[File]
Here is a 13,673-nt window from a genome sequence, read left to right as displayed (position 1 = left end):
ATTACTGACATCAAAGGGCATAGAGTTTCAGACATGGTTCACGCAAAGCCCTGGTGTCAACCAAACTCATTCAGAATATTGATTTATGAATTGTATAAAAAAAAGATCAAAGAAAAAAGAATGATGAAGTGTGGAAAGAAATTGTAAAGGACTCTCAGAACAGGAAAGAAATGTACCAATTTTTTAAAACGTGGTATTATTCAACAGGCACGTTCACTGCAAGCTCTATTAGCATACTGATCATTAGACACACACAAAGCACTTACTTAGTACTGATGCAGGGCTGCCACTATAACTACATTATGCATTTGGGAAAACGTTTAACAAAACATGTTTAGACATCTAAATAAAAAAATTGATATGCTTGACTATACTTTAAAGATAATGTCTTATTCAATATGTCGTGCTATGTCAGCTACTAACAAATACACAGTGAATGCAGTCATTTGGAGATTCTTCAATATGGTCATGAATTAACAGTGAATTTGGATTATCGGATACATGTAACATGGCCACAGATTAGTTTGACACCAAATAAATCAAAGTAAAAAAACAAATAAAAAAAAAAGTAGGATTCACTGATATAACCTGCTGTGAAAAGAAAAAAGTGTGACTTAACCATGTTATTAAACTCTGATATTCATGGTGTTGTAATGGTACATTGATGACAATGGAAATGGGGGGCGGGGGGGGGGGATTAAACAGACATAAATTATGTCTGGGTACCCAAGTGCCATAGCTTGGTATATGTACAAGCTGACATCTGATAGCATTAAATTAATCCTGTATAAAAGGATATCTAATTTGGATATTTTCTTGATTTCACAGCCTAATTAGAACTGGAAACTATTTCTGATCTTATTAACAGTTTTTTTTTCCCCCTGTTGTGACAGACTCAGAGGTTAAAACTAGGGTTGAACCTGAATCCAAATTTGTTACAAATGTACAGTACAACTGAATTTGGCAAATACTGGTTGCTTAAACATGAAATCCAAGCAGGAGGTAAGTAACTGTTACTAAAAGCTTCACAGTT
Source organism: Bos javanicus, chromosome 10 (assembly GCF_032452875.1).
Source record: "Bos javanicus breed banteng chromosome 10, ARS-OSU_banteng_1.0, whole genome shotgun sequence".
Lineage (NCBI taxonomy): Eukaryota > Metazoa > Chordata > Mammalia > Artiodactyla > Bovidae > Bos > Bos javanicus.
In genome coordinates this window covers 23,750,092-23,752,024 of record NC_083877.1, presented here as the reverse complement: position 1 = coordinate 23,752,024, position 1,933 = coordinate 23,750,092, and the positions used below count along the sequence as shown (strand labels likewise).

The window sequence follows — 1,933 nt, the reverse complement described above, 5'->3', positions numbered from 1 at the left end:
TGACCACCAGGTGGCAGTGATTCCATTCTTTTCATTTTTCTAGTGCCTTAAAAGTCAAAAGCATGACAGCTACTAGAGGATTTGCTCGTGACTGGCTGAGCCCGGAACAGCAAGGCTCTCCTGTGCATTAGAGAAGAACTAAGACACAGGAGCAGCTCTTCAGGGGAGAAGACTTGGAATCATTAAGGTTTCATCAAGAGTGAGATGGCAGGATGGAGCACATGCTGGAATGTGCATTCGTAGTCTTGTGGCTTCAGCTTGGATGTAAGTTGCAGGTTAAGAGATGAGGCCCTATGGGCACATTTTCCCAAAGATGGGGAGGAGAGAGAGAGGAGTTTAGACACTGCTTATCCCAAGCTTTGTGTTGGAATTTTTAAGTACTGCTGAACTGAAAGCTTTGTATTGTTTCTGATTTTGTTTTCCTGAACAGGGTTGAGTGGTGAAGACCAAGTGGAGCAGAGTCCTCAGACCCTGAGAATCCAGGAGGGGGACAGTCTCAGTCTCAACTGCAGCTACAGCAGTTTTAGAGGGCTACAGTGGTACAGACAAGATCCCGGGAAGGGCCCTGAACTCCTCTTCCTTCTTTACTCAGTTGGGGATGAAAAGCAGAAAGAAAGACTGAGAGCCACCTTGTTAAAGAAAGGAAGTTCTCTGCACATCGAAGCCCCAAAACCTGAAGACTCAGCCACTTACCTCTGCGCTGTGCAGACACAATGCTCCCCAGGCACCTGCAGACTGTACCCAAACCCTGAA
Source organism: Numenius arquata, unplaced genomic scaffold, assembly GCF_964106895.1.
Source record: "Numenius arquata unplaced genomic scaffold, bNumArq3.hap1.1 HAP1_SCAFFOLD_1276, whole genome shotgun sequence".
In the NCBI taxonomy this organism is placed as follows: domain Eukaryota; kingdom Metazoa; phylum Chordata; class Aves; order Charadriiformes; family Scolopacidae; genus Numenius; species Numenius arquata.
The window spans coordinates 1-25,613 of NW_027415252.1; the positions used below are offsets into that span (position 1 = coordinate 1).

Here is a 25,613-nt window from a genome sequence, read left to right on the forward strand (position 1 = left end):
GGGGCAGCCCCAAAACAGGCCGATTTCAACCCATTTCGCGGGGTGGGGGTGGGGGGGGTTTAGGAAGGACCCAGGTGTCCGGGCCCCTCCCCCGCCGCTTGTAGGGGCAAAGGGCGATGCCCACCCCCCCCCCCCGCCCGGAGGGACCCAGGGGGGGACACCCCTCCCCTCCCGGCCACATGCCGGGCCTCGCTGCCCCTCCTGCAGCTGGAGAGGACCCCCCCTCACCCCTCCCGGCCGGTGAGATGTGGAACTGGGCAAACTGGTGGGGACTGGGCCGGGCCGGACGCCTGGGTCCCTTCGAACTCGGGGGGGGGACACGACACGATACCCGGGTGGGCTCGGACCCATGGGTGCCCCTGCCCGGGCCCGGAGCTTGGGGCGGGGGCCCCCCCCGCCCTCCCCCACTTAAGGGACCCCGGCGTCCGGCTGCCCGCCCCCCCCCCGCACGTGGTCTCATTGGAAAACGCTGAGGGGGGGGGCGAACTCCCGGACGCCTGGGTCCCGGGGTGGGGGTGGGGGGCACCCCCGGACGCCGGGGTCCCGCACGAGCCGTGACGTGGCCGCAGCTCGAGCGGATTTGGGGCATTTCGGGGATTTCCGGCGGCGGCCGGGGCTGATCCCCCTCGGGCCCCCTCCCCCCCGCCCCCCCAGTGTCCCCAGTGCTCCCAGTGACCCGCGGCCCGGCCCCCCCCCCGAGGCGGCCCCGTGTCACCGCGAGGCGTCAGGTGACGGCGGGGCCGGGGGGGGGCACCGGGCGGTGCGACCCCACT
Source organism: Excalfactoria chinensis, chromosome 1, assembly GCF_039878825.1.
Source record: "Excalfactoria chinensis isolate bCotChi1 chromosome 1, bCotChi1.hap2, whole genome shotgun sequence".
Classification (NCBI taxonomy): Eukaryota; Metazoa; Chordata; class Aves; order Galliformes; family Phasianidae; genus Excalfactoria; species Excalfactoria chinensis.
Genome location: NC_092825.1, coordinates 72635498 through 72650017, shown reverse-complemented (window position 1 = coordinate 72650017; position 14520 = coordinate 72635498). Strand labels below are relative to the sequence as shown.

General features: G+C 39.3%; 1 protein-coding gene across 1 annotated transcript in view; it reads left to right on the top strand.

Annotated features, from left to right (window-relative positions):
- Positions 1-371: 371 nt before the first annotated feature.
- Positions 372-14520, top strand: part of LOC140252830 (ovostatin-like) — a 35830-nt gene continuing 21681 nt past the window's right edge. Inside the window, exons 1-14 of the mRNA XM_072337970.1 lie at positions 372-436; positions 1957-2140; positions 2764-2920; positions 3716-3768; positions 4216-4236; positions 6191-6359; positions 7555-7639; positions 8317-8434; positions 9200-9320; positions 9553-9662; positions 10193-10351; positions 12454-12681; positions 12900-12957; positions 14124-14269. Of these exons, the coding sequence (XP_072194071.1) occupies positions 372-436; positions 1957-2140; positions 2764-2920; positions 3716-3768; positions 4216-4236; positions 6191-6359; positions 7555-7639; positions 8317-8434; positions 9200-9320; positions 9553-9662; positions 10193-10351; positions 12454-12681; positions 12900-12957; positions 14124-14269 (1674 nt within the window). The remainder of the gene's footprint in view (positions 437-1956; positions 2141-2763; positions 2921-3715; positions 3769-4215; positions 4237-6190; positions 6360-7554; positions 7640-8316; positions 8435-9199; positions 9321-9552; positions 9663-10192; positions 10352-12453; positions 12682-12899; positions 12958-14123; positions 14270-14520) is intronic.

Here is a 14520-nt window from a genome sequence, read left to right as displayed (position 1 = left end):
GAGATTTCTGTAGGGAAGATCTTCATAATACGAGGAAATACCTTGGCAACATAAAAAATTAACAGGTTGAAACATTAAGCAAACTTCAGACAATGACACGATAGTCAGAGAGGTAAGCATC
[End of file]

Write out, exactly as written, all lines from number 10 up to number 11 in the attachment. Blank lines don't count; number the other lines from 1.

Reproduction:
Source record: "Numenius arquata unplaced genomic scaffold, bNumArq3.hap1.1 HAP1_SCAFFOLD_1276, whole genome shotgun sequence".
In the NCBI taxonomy this organism is placed as follows: domain Eukaryota; kingdom Metazoa; phylum Chordata; class Aves; order Charadriiformes; family Scolopacidae; genus Numenius; species Numenius arquata.